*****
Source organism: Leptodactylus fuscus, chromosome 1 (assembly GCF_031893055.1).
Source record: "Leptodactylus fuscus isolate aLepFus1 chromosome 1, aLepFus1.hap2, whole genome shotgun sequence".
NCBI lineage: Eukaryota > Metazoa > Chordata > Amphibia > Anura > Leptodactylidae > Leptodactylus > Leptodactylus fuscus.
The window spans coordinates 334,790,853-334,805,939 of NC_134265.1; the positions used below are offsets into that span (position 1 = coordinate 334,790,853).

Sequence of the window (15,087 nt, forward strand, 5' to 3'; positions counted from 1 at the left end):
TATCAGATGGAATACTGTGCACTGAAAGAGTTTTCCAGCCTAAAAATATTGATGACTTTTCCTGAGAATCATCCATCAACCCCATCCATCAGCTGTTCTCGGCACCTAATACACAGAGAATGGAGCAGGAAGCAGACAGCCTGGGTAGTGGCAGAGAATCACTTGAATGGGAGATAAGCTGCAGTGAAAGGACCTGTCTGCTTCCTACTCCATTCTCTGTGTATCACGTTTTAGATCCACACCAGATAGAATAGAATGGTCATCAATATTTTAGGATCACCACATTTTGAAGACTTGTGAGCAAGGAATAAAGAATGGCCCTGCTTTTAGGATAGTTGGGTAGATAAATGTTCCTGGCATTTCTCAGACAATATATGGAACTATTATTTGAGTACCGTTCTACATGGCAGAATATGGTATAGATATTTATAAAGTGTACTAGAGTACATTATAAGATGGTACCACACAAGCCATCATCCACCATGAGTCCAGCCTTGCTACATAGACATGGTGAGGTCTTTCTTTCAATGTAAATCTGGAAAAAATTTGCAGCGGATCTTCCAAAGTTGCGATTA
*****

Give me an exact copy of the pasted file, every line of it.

Source organism: Leptodactylus fuscus, chromosome 1 (assembly GCF_031893055.1).
Source record: "Leptodactylus fuscus isolate aLepFus1 chromosome 1, aLepFus1.hap2, whole genome shotgun sequence".
NCBI lineage: Eukaryota > Metazoa > Chordata > Amphibia > Anura > Leptodactylidae > Leptodactylus > Leptodactylus fuscus.
The window spans coordinates 334,790,853-334,805,939 of NC_134265.1; the positions used below are offsets into that span (position 1 = coordinate 334,790,853).

Sequence of the window (15,087 nt, forward strand, 5' to 3'; positions counted from 1 at the left end):
TATCAGATGGAATACTGTGCACTGAAAGAGTTTTCCAGCCTAAAAATATTGATGACTTTTCCTGAGAATCATCCATCAACCCCATCCATCAGCTGTTCTCGGCACCTAATACACAGAGAATGGAGCAGGAAGCAGACAGCCTGGGTAGTGGCAGAGAATCACTTGAATGGGAGATAAGCTGCAGTGAAAGGACCTGTCTGCTTCCTACTCCATTCTCTGTGTATCACGTTTTAGATCCACACCAGATAGAATAGAATGGTCATCAATATTTTAGGATCACCACATTTTGAAGACTTGTGAGCAAGGAATAAAGAATGGCCCTGCTTTTAGGATAGTTGGGTAGATAAATGTTCCTGGCATTTCTCAGACAATATATGGAACTATTATTTGAGTACCGTTCTACATGGCAGAATATGGTATAGATATTTATAAAGTGTACTAGAGTACATTATAAGATGGTACCACACAAGCCATCATCCACCATGAGTCCAGCCTTGCTACATAGACATGGTGAGGTCTTTCTTTCAATGTAAATCTGGAAAAAATTTGCAGCGGATCTTCCAAAGTTGCGATTA